Amy got on her hands and knees in the dust and fingered the flowers. She thought they were nasturtiums but they couldn’t be. They didn’t have the pattern that nasturtiums have but instead were solid yellow. She noticed a spot where there was a little peel. It looked like there was a second layer behind it! Taking hold of the tab she pulled back a little strip. Behind it was the brown nasturtium pattern with curled up brown edges. It was all very strange.
Amy looked up when her little sister, Ann, walked into the garden. “Hello Amy! Sorry your flowers died. What are you doing?” asked Ann.
Amy stood up, replying, “I’m looking at my nasturtiums. Look, they grew a second layer over top-all yellow-not a bit of brown!”
Ann looked closer and nodded, pretending to look surprised.
Amy picked one and sniffed it. “Ew! It smells!” She yelled, dropping it in the dust.
Ann smiled showing all her missing teeth. “Amy,” she blurted out, “I painted them!”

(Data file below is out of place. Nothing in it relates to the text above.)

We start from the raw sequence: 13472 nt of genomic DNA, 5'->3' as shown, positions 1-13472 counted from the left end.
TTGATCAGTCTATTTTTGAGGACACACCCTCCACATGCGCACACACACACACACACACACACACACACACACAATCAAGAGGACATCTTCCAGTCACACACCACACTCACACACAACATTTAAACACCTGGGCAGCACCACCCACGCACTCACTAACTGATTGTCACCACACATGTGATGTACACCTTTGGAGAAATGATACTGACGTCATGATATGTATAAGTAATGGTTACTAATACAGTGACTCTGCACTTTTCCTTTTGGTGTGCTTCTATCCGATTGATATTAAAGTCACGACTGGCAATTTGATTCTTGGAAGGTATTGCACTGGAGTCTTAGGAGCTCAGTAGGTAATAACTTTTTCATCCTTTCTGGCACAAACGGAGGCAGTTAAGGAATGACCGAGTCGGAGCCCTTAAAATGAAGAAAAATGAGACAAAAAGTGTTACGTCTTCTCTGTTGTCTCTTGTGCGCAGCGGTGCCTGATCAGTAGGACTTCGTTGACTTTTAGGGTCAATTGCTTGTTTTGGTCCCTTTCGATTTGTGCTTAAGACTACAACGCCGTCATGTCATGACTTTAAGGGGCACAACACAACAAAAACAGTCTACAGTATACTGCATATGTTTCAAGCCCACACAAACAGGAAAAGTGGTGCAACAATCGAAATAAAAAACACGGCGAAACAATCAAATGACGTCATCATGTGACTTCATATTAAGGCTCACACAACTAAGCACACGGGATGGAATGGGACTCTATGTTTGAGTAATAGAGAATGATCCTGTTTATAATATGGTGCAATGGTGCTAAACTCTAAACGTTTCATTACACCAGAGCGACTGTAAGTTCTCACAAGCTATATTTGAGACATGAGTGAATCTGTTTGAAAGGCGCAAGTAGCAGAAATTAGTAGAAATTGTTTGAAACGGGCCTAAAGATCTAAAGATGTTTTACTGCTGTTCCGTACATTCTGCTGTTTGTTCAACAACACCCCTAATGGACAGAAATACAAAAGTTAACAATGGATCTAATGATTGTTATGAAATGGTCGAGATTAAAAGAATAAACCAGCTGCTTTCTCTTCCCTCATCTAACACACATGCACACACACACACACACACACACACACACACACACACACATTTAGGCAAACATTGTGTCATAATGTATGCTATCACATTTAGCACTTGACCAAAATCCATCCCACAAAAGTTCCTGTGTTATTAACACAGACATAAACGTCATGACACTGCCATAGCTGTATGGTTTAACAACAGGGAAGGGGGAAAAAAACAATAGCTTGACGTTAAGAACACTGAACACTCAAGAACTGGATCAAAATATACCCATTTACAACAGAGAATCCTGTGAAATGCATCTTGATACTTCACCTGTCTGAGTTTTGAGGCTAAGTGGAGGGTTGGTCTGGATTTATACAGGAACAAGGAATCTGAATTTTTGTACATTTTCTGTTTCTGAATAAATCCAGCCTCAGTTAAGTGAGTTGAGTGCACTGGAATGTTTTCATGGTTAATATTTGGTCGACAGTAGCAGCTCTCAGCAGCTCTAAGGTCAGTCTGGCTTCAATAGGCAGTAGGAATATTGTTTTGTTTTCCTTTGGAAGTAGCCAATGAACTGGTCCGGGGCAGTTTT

Amy had a look of amazement cross over her face and she reached out to hug her sister. “Oh, Ann, thank you! I needed that color and life,” Amy said, “I have an idea. Let’s pick a bouquet of nasturtiums and put them on the table. I’m sure everyone else will be happy to see some bright yellow not dull, light brown!”
The sisters set to work right away and picked a good bunch of the nasturtiums putting them in a jar on the table.
The next morning Amy was awakened by a pitter patter on the tin roof. She hauled herself out of bed and went to the window. Pulling back the curtain she gasped in delight. It was raining! Amy hurried to Ann’s bed and shook her. “Ann! Ann! It’s raining!” she exclaimed.
Ann sprung out of bed and went to the window too. “It is! It is!” she said bouncing up and down.
Before Amy could suggest that they should go tell the boys Alec thundered up the stairway and arrived in the doorway. “It’s ra….” He started to say.
“We know!!!!” Amy cried, interrupting him.
Arthur and Boulevard joined the happy group soon later. “Let’s go dance in the rain!” Ann suggested.
When they got downstairs they saw mother making breakfast. “Go ahead,” she said reading their minds. Alec danced a jig, Arthur swung Ann around off the ground, and Amy hugged Boulevard despite his fleas. While the happy children let the rain pour into their mouths and soak their clothing Amy prayed silently, “Thank you, God.” Then she nudged Ann and said, “Thanks for the painted nasturtiums.”